Social variables predict gains in cognitive scores across the preschool years in children with birth weights 500 to 1250 grams

Brett J. Manley, Robin S. Roberts, Lex W. Doyle, Barbara Schmidt, Peter J. Anderson, Keith J. Barrington, Birgitta Böhm, Agneta Golan, Aleid G. Van Wassenaer-Leemhuis, Peter G. Davis, Judy D'Ilario, Janice Cairnie, Joanne Dix, Beth Anne Adams, Erin Warriner, Mee Hai Marie Kim, Brenda Argus, Catherine Callanan, Julianne Duff, Marion McDonaldElizabeth Asztalos, Denise Hohn, Maralyn Lacy, Ross Haslam, Christopher Barnett, Louise Goodchild, Rosslyn Marie Lontis, Simon Fraser, Julie Keng, Kerryn Saunders, Gillian Opie, Elaine Kelly, Heather Woods, Emma Marchant, Anne Marie Turner, Noni Davis, Emma Magrath, Amanda Williamson, Aida Bairam, Sylvie Belanger, Annie Fraser, Marc Blayney, Brigitte Lemyre, Jane Frank, Alfonso Solimano, Anne Synnes, Ruth E. Grunau, Philippa Hubber-Richard, Marilyn Rogers, Margot Mackay, Julianne Petrie-Thomas, Arsalan Butt, Aleid Van Wassenaer, Debbie Nuytemans, Bregje Houtzager, Loekie Van Sonderen, Rivka Regev, Netter Itzchack, Shmuel Arnon, Adiba Chalaf, Arne Ohlsson, Karel O'Brien, Anne Marie Hamilton, May Lee Chan, Koravangattu Sankaran, Pat Proctor, Esther Goldsch-Lerman, Graham Reynolds, Barbara Dromgool, Sandra Meskell, Vanessa Parr, Catherine Maher, Margaret Broom, Zsuzsoka Kecskes, Cathy Ringland, Douglas McMillan, Elizabeth Spellen, Reginald S. Sauve, Heather Christianson, Deborah Anseeuw-Deeks, Dianne Creighton, Jennifer Heath, Ruben Alvaro, Aaron Chiu, Ceceile Porter, Gloria Turner, Diane Moddemann, Naomi Granke, Karen Penner, Jane Bow, Antonius Mulder, Renske Wassenberg, Markus Van Der Hoeven, Maxine Clarke, Judy Parfitt, Kevin Parker, Chukwuma Nwaesei, Heather Ryan, Cory Saunders, Andreas Schulze, Inga Wermuth, Anne Hilgendorff, Andreas W. Flemmer, Eric Herlenius, Lena Legnevall, Hugo Lagercrantz, Derek Matthew, Wendy Amos, Suresh Tulsiani, Cherrie Tan-Dy, Marilyn Turner, Constance Phelan, Eric S. Shinwell, Michael Levine, Ada Juster-Reicher, May Khairy, Patricia Grier, Julie Vachon, Larissa Perepolkin, Sunil Kumar Sinha, Win Tin, Susan Fritz, Herve Walti, Diane Royer, Henry Halliday, David Millar, Clifford Mayes, Christopher McCusker, Olivia McLaughlin, Hubert Fahnenstich, Bettina Tillmann, Peter Weber, Unni Wariyar, Nicholas Embleton, Ravi Swamy, Hans U. Bucher, Jean Claude Fauchere, Vera Dietz, Chidambara Harikumar, Deborah Dewey, Michael Gent, William Fraser, Edmund Hey, Max Perlman, Kevin Thorpe, Shari Gray, Carole Chambers, Lorrie Costantini, Wendy Yacura, Erin McGean, Lori Scapinello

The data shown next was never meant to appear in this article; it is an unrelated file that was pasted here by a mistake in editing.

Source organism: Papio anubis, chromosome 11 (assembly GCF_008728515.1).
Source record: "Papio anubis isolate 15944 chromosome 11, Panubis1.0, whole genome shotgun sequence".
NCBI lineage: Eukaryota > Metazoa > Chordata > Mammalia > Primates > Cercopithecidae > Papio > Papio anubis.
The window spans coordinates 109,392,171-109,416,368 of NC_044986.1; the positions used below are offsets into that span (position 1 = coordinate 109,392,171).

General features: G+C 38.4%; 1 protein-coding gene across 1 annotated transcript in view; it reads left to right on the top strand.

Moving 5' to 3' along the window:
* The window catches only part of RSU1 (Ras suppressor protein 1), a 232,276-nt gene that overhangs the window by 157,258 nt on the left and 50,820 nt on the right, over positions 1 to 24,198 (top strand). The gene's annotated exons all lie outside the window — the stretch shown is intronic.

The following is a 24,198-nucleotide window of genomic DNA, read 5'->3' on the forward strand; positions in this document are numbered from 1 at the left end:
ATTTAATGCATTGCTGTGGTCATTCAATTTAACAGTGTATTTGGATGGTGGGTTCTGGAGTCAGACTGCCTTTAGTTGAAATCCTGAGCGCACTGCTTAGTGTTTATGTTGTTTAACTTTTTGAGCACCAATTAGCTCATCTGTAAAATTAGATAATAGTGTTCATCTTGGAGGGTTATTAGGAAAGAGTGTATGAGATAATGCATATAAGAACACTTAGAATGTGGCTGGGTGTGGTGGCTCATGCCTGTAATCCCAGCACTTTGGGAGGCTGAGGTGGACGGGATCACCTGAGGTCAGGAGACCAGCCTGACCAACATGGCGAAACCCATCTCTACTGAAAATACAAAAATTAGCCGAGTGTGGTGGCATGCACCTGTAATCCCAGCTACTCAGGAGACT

Research output: Contribution to journalArticlepeer-review

Abstract

Objective To determine the extent that social variables influence cognitive development of very low birth weight (VLBW) infants across the preschool years. Study design Participants were VLBW (500-1250 g) children enrolled in the Caffeine for Apnea of Prematurity randomized trial between 1999 and 2004. We investigated the relationships between 4 potential social advantages: higher maternal education, higher paternal education, caregiver employment, and 2 biologic parents in the same home'and gain in cognitive scores. Cognitive assessments were performed at the corrected ages of 18 months (Mental Development Index score on the Bayley Scales of Infant Development II) and 5 years (Full Scale IQ on the Wechsler Preschool and Primary Scale of Intelligence III). Cognitive gain was computed by subtracting each individual 18-month Mental Development Index score from the corresponding Full Scale IQ at 5 years. Results Data were available for 1347 children. Mean (SD) cognitive scores were 90.8 (15.7) at 18 months and 98.9 (14.5) at 5 years. Multivariable regression showed that higher maternal education, higher paternal education, and caregiver employment had independent and additive effects of similar size on cognitive gain (P < .001); the mean cognitive gain between 18 months and 5 years increased by 3.6 points in the presence of each of these advantages. When all 3 were present, cognitive scores improved on average by 10.9 points compared with children without any of these advantages. Conclusion In VLBW children, a count of 3 social advantages strongly predicts gains in cognitive scores across the preschool years.

Original languageEnglish
Pages (from-to)870-876.e2
JournalJournal of Pediatrics
Volume166
Issue number4
DOIs
StatePublished - 2015
Externally publishedYes

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